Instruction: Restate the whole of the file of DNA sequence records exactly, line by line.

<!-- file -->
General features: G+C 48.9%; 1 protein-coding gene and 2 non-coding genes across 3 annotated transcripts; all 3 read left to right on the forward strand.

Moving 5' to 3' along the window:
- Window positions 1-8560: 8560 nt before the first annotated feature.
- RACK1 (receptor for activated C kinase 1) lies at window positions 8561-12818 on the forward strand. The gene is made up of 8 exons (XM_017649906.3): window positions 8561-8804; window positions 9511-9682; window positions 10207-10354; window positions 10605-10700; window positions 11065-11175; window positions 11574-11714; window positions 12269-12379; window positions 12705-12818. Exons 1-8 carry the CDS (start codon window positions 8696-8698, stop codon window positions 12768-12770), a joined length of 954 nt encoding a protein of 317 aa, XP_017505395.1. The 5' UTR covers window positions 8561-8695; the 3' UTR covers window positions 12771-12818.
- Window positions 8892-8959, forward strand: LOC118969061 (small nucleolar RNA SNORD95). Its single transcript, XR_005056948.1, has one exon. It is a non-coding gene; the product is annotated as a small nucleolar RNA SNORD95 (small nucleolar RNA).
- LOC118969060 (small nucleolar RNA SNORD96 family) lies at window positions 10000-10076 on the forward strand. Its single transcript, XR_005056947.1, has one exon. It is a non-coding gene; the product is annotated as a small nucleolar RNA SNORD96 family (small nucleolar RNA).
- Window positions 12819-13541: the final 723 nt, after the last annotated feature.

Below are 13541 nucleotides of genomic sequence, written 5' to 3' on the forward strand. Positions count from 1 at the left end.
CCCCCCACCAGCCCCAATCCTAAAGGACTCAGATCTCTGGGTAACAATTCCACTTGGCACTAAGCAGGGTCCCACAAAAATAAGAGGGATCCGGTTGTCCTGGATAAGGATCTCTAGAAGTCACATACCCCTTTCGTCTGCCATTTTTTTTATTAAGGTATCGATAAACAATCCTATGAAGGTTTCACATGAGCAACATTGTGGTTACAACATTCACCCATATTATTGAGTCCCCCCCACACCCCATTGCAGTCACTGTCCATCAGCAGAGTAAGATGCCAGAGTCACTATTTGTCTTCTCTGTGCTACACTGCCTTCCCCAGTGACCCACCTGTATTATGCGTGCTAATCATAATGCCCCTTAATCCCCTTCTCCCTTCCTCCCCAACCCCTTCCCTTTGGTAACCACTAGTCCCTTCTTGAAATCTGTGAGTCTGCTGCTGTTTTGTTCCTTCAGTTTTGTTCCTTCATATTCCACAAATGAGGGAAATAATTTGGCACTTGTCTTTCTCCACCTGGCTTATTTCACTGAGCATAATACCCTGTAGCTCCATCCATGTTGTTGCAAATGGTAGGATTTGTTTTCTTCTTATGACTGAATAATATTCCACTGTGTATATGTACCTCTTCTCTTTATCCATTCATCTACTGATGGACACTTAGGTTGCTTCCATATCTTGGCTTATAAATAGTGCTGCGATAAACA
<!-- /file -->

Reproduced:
General features: G+C 48.9%; 1 protein-coding gene and 2 non-coding genes across 3 annotated transcripts; all 3 read left to right on the forward strand.

Moving 5' to 3' along the window:
- Window positions 1-8560: 8560 nt before the first annotated feature.
- RACK1 (receptor for activated C kinase 1) lies at window positions 8561-12818 on the forward strand. The gene is made up of 8 exons (XM_017649906.3): window positions 8561-8804; window positions 9511-9682; window positions 10207-10354; window positions 10605-10700; window positions 11065-11175; window positions 11574-11714; window positions 12269-12379; window positions 12705-12818. Exons 1-8 carry the CDS (start codon window positions 8696-8698, stop codon window positions 12768-12770), a joined length of 954 nt encoding a protein of 317 aa, XP_017505395.1. The 5' UTR covers window positions 8561-8695; the 3' UTR covers window positions 12771-12818.
- Window positions 8892-8959, forward strand: LOC118969061 (small nucleolar RNA SNORD95). Its single transcript, XR_005056948.1, has one exon. It is a non-coding gene; the product is annotated as a small nucleolar RNA SNORD95 (small nucleolar RNA).
- LOC118969060 (small nucleolar RNA SNORD96 family) lies at window positions 10000-10076 on the forward strand. Its single transcript, XR_005056947.1, has one exon. It is a non-coding gene; the product is annotated as a small nucleolar RNA SNORD96 family (small nucleolar RNA).
- Window positions 12819-13541: the final 723 nt, after the last annotated feature.

Below are 13541 nucleotides of genomic sequence, written 5' to 3' on the forward strand. Positions count from 1 at the left end.
CCCCCCACCAGCCCCAATCCTAAAGGACTCAGATCTCTGGGTAACAATTCCACTTGGCACTAAGCAGGGTCCCACAAAAATAAGAGGGATCCGGTTGTCCTGGATAAGGATCTCTAGAAGTCACATACCCCTTTCGTCTGCCATTTTTTTTATTAAGGTATCGATAAACAATCCTATGAAGGTTTCACATGAGCAACATTGTGGTTACAACATTCACCCATATTATTGAGTCCCCCCCACACCCCATTGCAGTCACTGTCCATCAGCAGAGTAAGATGCCAGAGTCACTATTTGTCTTCTCTGTGCTACACTGCCTTCCCCAGTGACCCACCTGTATTATGCGTGCTAATCATAATGCCCCTTAATCCCCTTCTCCCTTCCTCCCCAACCCCTTCCCTTTGGTAACCACTAGTCCCTTCTTGAAATCTGTGAGTCTGCTGCTGTTTTGTTCCTTCAGTTTTGTTCCTTCATATTCCACAAATGAGGGAAATAATTTGGCACTTGTCTTTCTCCACCTGGCTTATTTCACTGAGCATAATACCCTGTAGCTCCATCCATGTTGTTGCAAATGGTAGGATTTGTTTTCTTCTTATGACTGAATAATATTCCACTGTGTATATGTACCTCTTCTCTTTATCCATTCATCTACTGATGGACACTTAGGTTGCTTCCATATCTTGGCTTATAAATAGTGCTGCGATAAACA